Top leaders in the House said the scope of the data breach at DC Health Link, a program that administers health care plans for members of Congress and their staff, remains unknown, but the pair warned that the size of the impact “could be extraordinary.”

The update came in a letter Speaker Kevin McCarthy (R-Calif.) and House Minority Leader Hakeem Jeffries (D-N.Y.) wrote on Wednesday to Mila Kofman, the executive director of DC Health Benefit Exchange Authority, requesting more information regarding the hack.

“At this moment, the cause, size and scope of the data breach affecting DC Health Link could not be determined by the FBI,” McCarthy and Jeffries wrote. “Thousands of House Members and employees from across the United States have enrolled in health insurance through DC Health Link for themselves and their families since 2014.”

“The size and scope of impacted House customers could be extraordinary,” they added.

DC Health Link, the health insurance exchange for Washington, D.C., suffered a data breach on Tuesday that, according to House chief administrative officer (CAO) Catherine L. Szpindor, stole account data and personal identifiable information (PII) belonging to hundreds of House lawmakers and staff. Szpindor said the hack “potentially” exposed the PII of thousands of enrolled.

Additionally, the Senate Sergeant at Arms told Senate email account holders that the breach “included the full names, date of enrollment, relationship (self, spouse, child), and email addresses,” but no other PII.

The breach was first revealed on Wednesday. DC Health Link allows residents to apply for and enroll in ObamaCare health plans. Congressional offices are requires to utilize the system to provide insurance for members and staff.

An investigation is ongoing, according to DC Health Link, the FBI and Capitol Police.

In their letter on Wednesday, McCarthy and Jeffries said the FBI was able to purchase the stolen PII on the “dark web.” They added that the hack “significantly increases the risk that Members, staff, and their families will experience identity theft, financial crimes, and physical threats — already an ongoing concern.”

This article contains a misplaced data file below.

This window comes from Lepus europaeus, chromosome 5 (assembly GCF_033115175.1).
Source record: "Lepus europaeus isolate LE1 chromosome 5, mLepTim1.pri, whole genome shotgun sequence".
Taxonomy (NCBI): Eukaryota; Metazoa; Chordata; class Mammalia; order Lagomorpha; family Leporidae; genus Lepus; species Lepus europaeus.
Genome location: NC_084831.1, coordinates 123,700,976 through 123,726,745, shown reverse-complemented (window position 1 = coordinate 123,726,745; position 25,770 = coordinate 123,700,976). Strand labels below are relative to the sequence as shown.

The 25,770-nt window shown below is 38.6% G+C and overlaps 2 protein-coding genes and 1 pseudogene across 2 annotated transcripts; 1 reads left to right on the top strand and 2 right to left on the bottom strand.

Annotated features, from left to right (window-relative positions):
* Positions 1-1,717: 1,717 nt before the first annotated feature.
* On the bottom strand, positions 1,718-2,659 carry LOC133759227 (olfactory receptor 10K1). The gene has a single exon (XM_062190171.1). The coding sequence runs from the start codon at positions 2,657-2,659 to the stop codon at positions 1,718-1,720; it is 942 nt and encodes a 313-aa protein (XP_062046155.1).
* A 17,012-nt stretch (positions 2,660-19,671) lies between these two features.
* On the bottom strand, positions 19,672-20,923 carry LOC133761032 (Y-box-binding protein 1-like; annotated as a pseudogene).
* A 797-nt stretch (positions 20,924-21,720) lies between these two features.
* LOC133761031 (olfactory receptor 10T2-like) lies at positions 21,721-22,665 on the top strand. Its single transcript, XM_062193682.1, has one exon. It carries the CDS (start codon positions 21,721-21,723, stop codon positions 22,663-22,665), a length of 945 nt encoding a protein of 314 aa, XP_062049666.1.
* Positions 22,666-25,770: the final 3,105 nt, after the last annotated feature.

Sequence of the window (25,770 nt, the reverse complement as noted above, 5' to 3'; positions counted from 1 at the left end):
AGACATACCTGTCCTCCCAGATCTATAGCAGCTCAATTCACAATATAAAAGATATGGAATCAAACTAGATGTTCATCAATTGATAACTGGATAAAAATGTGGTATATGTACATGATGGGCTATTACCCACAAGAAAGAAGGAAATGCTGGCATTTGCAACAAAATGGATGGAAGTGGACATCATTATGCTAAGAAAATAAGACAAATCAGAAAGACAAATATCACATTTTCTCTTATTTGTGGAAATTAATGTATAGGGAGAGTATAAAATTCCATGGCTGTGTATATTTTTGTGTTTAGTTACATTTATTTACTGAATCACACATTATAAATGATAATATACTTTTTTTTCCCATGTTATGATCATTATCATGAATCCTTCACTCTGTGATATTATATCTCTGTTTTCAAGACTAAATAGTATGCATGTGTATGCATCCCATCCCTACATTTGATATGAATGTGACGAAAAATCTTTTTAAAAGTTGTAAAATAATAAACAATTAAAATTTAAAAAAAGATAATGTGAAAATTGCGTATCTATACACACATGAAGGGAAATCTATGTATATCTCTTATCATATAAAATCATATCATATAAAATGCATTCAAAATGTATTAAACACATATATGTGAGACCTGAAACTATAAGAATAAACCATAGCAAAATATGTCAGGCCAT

“Fortunately, the individuals selling the information appear unaware of the high-level sensitivity of the confidential information in their possession, and its relation to Members of Congress,” they continued. “This will certainly change as media reports more widely publicize the breach.”

McCarthy and Jeffries asked that Kofman provide more details regarding the breach, including when the company will formally notify individuals who were impacted, what services — including credit monitoring services — those people will receive in response to the incident, what enrollee information was stolen and what steps have been taken to protect against a future breach and mitigate the effect of Tuesday’s hack, among other inquiries.

Asked for an update on Thursday, Jeffries told reporters at a press conference in the Capitol that he had not yet been briefed on the situation, but said it is “highly problematic” that the breach could have an “adverse impact” on lawmakers, staffers, family members and D.C. residents.

“We’re gonna continue to work on this issue in a bipartisan way, get to the bottom of what happened, figure out the implications of what has occurred,” Jeffries said. “And also we’re gonna need some real reassurance as to guardrails that are put in place to prevent this type of data breach from ever happening again.”